People that like wine generally like people. They just seem to go together. The realities of the business also bring the challenges of production making this social beverage. Not every day is perfect for each individual in this panacea liquid beverage making. A winemaker may need to be a diplomat with a customer that just did not care for that type of wine. The wine is not flawed it was just not what the customer expected. One needs to smooth this perception in most cases to keep loyalty with that customer. The winemaker on, the same day, may also have an issue with a supplier over a product ordered four months ago that will not be received on time due to a holiday delay or a delay because of waiting to fill a container before departing the country of origin. Then one must decide to ship a portion by airfreight perhaps just to keep the production on time. This makes winemakers negotiators using every ounce of communication and people skills possible. It is, no different in a winery environment. People skills are needed in ones every day lives no matter what they do.
People perceive our jobs as the ultimate job and our products as the ultimate product. We go to work everyday and make a product they, and we, like to consume. The packaging is nice, it has romance, it tastes wonderful, and it has ancient history plus mystic. If we visibly give anyone any other idea than what they perceive we have dropped our products desirability backwards a notch or two. We must take every chance we get to reinforce and gain ground that our products are just as romantic as they want them to be and that we are just as relaxed and easy going as they perceive our jobs to be. We can’t expose some of our daily setbacks because after all – it really is a perfect job. Perception is everything! It is a panacea!
Winemakers are often, in warmer climates, seen in shorts and boots cleanly dressed in the morning kicking rocks in the vineyard; yet, potentially splattered by red wine lees by noon from cellar work. We work in the cool when it is hot outside. Yes, our stained hands often look as though we have been changing oil for the past five years, but we wear these with bashful confidence or as renegade warriors depending on our setting. It has been said that winemakers make nearly 2000 decisions before a wine is completely made and in the bottle. Some of us in the trenches may say more than 2000 decisions are made with today’s advances. We are apprentice sculptures of liquid art. There are few arts that are grown, seen, smelled, touched, tasted, absorbed and mentally alter us, as an elixir, in a positive sense. Besides, it is also a product that is healthy if consumed in moderation.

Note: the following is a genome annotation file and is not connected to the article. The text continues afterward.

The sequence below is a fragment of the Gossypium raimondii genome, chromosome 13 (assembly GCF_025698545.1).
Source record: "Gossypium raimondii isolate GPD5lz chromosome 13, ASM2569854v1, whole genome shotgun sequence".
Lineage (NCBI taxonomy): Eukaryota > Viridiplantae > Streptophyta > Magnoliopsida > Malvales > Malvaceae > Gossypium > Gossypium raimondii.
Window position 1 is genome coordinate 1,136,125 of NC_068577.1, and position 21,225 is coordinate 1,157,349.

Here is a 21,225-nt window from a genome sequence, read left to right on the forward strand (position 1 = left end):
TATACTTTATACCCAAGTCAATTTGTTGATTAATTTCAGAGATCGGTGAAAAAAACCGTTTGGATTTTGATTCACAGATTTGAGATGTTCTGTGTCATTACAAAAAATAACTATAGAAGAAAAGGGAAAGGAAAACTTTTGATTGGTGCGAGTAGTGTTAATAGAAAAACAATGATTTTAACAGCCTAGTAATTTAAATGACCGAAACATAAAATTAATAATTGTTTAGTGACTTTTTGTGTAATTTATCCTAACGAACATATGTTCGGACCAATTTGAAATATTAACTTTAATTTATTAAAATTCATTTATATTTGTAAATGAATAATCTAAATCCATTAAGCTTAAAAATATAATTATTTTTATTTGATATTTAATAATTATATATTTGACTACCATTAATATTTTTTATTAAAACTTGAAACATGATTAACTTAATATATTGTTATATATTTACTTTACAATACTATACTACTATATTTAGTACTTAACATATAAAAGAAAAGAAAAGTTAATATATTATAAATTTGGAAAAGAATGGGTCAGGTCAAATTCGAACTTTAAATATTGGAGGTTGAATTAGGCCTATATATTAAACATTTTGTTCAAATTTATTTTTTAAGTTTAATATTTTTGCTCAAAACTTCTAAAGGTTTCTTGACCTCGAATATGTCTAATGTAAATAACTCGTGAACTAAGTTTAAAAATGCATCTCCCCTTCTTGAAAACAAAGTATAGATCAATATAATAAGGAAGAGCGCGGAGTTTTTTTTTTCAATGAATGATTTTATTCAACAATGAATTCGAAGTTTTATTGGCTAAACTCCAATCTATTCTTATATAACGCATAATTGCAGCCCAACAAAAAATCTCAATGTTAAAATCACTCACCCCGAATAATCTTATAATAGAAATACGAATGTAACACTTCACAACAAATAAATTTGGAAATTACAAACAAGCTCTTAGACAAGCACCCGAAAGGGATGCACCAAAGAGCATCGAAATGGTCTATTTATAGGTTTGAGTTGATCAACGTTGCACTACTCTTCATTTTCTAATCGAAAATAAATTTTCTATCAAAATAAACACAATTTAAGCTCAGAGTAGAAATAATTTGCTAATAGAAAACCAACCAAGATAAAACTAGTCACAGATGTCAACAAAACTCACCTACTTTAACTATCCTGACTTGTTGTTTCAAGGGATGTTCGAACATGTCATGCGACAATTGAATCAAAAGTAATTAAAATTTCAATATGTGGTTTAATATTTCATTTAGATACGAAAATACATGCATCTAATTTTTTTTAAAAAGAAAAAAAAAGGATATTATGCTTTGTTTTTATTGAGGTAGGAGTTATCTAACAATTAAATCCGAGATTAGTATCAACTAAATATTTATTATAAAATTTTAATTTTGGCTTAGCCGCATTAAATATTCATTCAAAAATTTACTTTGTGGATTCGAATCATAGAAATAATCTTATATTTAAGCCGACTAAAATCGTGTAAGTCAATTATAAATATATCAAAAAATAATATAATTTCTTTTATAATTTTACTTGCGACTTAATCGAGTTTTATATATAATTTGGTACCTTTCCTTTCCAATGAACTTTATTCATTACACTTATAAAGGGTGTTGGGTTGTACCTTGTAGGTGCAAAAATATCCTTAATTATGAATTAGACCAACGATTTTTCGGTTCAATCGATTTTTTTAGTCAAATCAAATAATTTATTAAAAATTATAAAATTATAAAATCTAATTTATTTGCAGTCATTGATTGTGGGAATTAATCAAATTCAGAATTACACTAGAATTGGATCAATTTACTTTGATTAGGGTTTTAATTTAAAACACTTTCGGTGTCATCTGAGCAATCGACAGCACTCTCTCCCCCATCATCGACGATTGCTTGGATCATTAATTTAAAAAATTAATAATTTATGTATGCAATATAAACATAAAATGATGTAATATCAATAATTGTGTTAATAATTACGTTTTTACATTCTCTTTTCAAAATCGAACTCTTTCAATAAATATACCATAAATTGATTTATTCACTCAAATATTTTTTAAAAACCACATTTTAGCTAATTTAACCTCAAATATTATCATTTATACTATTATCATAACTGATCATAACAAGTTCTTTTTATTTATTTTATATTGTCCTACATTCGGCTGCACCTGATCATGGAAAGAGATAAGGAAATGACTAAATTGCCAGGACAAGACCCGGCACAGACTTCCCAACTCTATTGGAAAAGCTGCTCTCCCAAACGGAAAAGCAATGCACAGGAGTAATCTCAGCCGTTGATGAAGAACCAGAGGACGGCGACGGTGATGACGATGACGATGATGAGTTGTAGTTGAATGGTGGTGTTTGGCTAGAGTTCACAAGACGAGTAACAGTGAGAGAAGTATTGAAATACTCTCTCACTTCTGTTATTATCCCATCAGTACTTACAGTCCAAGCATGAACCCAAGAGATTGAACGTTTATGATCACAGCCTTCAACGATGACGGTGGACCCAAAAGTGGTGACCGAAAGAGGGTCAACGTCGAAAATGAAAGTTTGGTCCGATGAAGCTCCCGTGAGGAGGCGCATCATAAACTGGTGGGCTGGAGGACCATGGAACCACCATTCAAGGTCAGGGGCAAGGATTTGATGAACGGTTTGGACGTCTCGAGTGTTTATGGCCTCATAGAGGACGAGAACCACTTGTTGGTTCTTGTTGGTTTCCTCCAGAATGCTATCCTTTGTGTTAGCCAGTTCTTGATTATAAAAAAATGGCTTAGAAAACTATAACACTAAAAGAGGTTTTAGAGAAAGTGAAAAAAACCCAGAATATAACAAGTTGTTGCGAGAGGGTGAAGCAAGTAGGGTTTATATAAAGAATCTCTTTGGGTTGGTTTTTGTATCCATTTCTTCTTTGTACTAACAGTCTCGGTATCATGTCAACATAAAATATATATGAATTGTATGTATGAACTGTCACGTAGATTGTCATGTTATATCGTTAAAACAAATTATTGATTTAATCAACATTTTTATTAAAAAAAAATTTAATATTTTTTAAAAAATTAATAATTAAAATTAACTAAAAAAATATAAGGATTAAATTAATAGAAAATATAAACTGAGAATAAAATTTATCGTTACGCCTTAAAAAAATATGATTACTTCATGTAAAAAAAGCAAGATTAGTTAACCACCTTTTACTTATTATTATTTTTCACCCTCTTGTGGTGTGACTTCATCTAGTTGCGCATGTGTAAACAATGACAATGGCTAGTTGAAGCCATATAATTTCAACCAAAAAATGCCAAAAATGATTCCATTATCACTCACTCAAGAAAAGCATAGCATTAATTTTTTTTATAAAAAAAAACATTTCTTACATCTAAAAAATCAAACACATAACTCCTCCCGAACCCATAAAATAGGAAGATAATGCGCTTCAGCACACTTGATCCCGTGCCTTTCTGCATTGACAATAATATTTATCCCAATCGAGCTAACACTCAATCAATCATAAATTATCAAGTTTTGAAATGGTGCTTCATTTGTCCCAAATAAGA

Outside of farming and being a fermentation specialist, winemakers have a very keen source of marketing in them. We can, will, and do sell a lifestyle by how we make our living. From outsider’s eyes we live a dream. From the inside view we live a dream. Deep down everybody wants to be a winemaker. You can see it when you speak with them. Live your dream and become a winemaker. Improve your dream by improving your skills.
There was a time farmers looked out over their fields with hopes their children would be able to move on from the farm to grander ambitions. Now we look over our fields in hopes our children will be able to live the lifestyle we are able to. Then as now, if we work hard, our children will have that opportunity!
- Farmer of great raw materials
- Sculpture and crafter of liquid art
- Balance the wineglass with the lab results – finesse
- Marketing a lifestyle
- Promoter of Panacea
Dedicated to: Jacques Recht and Jacques Boissenot both apprentice’s of Emily Peynaud. My honor to them as I have been able to apprentice / mentor under them.